Anger like hunger could be controled or suppressed. Do you agree?
How to Keep Your Anger Under Control
Anger shows up at some point in all close relationships. You may feel it at a mild intensity, such as getting annoyed with your spouse for leaving the cabinets open in the kitchen. Or, you might feel it more intensely, such as becoming furious with a friend for dating your ex. Even if these experiences don’t happen often, they will happen. And part of keeping a healthy relationship is coping effectively with those feelings.
People are better at managing their anger when they identify it early and at lower levels of intensity. If you have trouble doing this, you might find it helps to create an anger scale. Draw a line, writing in the numbers 1 through 10 below tic marks at even intervals. Then think of how you might feel at particular levels of intensity and assign a word for each one. For instance, 1 might be annoyed and 10 might be enraged. You do not need to assign a word to all 10 levels, but do be sure to assign words for several levels of intensity along the line. Some other experiences that I’ve seen people include are peeved, irritated, irate, and white rage.
Consider the number that best indicates when you begin having difficulty thinking clearly and circle that number. You will want to practice being aware of your anger and doing something to lower it before it gets that high – or at least prevent it from getting higher.
Dr. Paul Ekman, a noted emotions researcher, offers a clear description of how to cope with emotions – including anger – on his Atlas of Emotions website. He describes many levels of intensity of anger – from mild to intense – and offers “antidotes” for each one. Some of them are below, along with examples of situations that might trigger them:
Annoyance: “Caused by nuisance or inconvenience”
Frustration: “Caused by repeatedly failing to overcome an obstacle”
Fury: “Uncontrolled and often violent anger”
While you need to find your own “antidotes” for each level of anger, some good general guidelines are to find ways to:
Finally, practice thinking about your anger along this scale. As you do, think about the causes of your anger and whether there are certain themes that lead you to feel certain ways. The more you do this, the better you will become at recognizing your anger early and understanding it. Having this kind of clarity can help you to think about your anger and choose a response (hopefully a healthy one), rather than just reacting. In the end, the better you become at recognizing, understanding, and responding in healthy ways to your anger, the happier you will be in yourself and in your relationships.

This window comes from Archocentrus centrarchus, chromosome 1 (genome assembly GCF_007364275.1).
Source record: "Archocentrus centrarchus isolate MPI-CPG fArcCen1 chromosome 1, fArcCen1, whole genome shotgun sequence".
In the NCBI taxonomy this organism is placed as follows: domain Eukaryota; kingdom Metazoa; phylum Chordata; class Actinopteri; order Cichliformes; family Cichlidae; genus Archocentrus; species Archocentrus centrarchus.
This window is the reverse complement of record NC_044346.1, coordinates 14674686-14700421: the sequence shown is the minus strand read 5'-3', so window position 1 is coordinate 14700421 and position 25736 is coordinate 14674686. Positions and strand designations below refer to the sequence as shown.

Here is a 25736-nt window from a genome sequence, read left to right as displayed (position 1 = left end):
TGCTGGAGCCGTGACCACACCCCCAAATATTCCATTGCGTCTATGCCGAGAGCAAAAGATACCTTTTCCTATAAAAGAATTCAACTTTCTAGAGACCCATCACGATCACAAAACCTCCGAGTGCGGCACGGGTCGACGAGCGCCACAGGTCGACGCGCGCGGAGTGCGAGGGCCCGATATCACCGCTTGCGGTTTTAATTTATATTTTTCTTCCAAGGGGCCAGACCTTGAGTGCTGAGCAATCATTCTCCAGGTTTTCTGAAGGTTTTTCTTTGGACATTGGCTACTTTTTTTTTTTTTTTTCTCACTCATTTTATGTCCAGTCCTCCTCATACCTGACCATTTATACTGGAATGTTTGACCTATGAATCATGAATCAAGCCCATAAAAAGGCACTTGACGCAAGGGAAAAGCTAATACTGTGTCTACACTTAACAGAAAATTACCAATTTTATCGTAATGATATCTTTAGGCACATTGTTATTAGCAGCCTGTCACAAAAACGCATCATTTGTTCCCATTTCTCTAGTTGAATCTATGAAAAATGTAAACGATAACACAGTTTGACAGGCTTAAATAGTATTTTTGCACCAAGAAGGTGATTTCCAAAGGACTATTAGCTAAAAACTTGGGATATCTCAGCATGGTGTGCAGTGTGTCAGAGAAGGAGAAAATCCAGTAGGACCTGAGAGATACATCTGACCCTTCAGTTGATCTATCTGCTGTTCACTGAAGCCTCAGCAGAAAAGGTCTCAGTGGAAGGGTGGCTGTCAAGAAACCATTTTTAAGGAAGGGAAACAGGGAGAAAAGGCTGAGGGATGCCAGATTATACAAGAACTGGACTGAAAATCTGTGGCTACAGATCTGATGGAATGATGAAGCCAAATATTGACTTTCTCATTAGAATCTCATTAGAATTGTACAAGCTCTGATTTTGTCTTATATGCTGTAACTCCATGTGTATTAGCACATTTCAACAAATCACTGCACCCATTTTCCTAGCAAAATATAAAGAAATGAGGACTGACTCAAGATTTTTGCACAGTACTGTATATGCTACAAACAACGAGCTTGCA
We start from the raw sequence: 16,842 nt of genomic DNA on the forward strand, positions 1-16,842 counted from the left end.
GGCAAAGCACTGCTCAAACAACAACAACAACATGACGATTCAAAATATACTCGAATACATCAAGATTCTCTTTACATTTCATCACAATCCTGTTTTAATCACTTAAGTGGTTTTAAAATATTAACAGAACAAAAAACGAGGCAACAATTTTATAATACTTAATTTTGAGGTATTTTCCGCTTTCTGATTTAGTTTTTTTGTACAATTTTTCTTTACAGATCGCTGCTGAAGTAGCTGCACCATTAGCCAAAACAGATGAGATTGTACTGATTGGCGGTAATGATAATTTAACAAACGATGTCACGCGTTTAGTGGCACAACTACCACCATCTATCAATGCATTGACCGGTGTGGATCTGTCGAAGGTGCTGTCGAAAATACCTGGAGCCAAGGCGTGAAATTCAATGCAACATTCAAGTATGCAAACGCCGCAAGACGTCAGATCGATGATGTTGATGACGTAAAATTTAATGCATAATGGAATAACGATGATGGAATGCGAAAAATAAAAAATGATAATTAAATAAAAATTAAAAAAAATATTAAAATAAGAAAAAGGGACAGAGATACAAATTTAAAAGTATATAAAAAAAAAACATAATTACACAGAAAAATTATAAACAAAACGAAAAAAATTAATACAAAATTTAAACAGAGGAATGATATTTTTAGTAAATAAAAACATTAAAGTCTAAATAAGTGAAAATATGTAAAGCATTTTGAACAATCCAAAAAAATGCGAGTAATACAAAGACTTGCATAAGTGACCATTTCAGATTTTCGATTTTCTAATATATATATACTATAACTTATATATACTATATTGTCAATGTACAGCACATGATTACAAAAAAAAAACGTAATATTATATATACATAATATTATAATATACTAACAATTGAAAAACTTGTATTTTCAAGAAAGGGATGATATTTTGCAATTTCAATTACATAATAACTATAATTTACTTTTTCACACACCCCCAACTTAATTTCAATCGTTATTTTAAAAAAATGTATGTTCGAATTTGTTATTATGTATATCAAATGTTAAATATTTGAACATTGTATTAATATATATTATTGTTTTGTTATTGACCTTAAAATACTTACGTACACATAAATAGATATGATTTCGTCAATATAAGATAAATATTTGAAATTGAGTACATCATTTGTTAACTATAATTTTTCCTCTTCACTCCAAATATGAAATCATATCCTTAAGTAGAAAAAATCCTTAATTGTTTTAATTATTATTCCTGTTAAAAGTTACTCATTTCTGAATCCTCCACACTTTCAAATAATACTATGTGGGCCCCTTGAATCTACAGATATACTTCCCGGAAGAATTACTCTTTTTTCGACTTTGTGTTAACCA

Read More: How to Keep Your Anger Under Control
What follows are eight keys to keep anger under control.
8 Keys To Keeping Anger Under Control – The Self Improvement …
Negative feelings can be overwhelming and make you feel like you’re out of control. Still, there ARE ways you can avoid letting your anger take over and get the best of you…
Cope with your anger by putting these strategies into action:
1. Accept the fact that you’ll feel anger from time to time. Our emotions are what differentiates us from other mammals. Anger is a normal human emotion that all of us experience, regardless of our age or psychological make-up. It’s okay to feel angry, but what you do with it is what counts.
2. If you’re angry often, explore your deeper feelings. If you find yourself angry when your co-worker is late, your spouse doesn’t automatically sense your needs, or your child gets a D on their report card, something else is likely the true source of your anger.
3. Figure out how to resolve the source of your anger. Read a self-help book or keep a journal of your thoughts and feelings related to the anger-triggering event. Either way, make the decision to say good-bye to the old hurts and emotional pain they are causing.
You will find the following tips to manage anger practical and most helpful.
Anger Management Tips: How To Control Your Temper
Anger is a very powerful emotion that can stem from feelings of frustration, hurt, annoyance, or disappointment. It is a normal human emotion that can range from slight irritation to strong rage.
Anger can be harmful or helpful, depending upon how it is expressed. Knowing how to recognize and express anger in appropriate ways can help people to reach goals, handle emergencies, and solve problems. However, problems can occur if people fail to recognize and understand their anger.
Suppressed, unexpressed anger can be an underlying cause of anxiety and depression. Anger that is not appropriately expressed can disrupt relationships, affect thinking and behavior patterns, and create a variety of physical problems. Chronic (long-term) anger has been linked to health issues such as high blood pressure, heart problems, headaches, skin disorders, and digestive problems. In addition, poorly managed anger can be linked to problems such as alcohol and substance abuse, crime, emotional and physical abuse, and other violent behavior.
If you believe that your anger is out of control and is having a negative effect on your life and relationships, seek the help of a mental health professional. A psychologist or other licensed mental health professional can work with you to better understand the causes behind anger and develop techniques for changing your thinking and your behavior. A professional can help you to deal with your anger in an appropriate way. Choose your therapist carefully and make sure to seek treatment from a professional who is trained to teach anger management and assertiveness skills.
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